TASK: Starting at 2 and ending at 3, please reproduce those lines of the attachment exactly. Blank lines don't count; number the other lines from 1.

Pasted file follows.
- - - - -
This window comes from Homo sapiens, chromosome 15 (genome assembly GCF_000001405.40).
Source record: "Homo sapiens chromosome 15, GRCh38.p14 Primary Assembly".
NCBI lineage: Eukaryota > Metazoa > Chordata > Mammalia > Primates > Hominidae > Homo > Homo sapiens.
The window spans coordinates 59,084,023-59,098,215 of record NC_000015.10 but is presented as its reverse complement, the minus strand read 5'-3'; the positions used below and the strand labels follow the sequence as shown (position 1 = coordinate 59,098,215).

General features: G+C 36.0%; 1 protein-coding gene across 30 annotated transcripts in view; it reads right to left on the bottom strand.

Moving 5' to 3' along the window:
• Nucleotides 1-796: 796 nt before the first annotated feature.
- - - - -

Source record: "Homo sapiens chromosome 15, GRCh38.p14 Primary Assembly".
NCBI lineage: Eukaryota > Metazoa > Chordata > Mammalia > Primates > Hominidae > Homo > Homo sapiens.